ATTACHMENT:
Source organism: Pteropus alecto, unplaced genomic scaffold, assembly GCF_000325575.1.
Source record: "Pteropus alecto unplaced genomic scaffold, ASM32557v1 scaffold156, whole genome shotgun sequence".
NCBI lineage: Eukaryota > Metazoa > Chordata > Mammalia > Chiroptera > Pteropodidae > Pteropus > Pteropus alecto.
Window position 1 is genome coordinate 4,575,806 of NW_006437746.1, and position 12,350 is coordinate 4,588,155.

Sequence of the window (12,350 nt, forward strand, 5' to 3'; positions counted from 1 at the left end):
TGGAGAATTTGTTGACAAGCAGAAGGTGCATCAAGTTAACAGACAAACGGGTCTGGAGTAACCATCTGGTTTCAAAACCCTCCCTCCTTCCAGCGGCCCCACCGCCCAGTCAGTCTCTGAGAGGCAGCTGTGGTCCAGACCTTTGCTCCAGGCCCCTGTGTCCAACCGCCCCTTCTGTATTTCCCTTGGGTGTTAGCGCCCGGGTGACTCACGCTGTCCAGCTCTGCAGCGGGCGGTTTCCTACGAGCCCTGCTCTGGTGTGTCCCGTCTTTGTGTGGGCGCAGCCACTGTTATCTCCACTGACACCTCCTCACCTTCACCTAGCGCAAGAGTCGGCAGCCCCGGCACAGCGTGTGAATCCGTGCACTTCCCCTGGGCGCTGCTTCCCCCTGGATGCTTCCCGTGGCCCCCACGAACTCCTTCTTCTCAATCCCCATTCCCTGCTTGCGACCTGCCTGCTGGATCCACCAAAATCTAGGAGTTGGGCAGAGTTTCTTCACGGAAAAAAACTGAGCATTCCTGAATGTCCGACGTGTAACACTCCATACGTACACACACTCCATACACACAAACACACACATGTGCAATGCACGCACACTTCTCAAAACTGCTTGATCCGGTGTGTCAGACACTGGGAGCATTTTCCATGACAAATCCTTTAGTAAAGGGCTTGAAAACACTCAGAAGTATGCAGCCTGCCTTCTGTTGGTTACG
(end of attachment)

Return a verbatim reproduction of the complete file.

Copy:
Source organism: Pteropus alecto, unplaced genomic scaffold, assembly GCF_000325575.1.
Source record: "Pteropus alecto unplaced genomic scaffold, ASM32557v1 scaffold156, whole genome shotgun sequence".
NCBI lineage: Eukaryota > Metazoa > Chordata > Mammalia > Chiroptera > Pteropodidae > Pteropus > Pteropus alecto.
Window position 1 is genome coordinate 4,575,806 of NW_006437746.1, and position 12,350 is coordinate 4,588,155.

Sequence of the window (12,350 nt, forward strand, 5' to 3'; positions counted from 1 at the left end):
TGGAGAATTTGTTGACAAGCAGAAGGTGCATCAAGTTAACAGACAAACGGGTCTGGAGTAACCATCTGGTTTCAAAACCCTCCCTCCTTCCAGCGGCCCCACCGCCCAGTCAGTCTCTGAGAGGCAGCTGTGGTCCAGACCTTTGCTCCAGGCCCCTGTGTCCAACCGCCCCTTCTGTATTTCCCTTGGGTGTTAGCGCCCGGGTGACTCACGCTGTCCAGCTCTGCAGCGGGCGGTTTCCTACGAGCCCTGCTCTGGTGTGTCCCGTCTTTGTGTGGGCGCAGCCACTGTTATCTCCACTGACACCTCCTCACCTTCACCTAGCGCAAGAGTCGGCAGCCCCGGCACAGCGTGTGAATCCGTGCACTTCCCCTGGGCGCTGCTTCCCCCTGGATGCTTCCCGTGGCCCCCACGAACTCCTTCTTCTCAATCCCCATTCCCTGCTTGCGACCTGCCTGCTGGATCCACCAAAATCTAGGAGTTGGGCAGAGTTTCTTCACGGAAAAAAACTGAGCATTCCTGAATGTCCGACGTGTAACACTCCATACGTACACACACTCCATACACACAAACACACACATGTGCAATGCACGCACACTTCTCAAAACTGCTTGATCCGGTGTGTCAGACACTGGGAGCATTTTCCATGACAAATCCTTTAGTAAAGGGCTTGAAAACACTCAGAAGTATGCAGCCTGCCTTCTGTTGGTTACG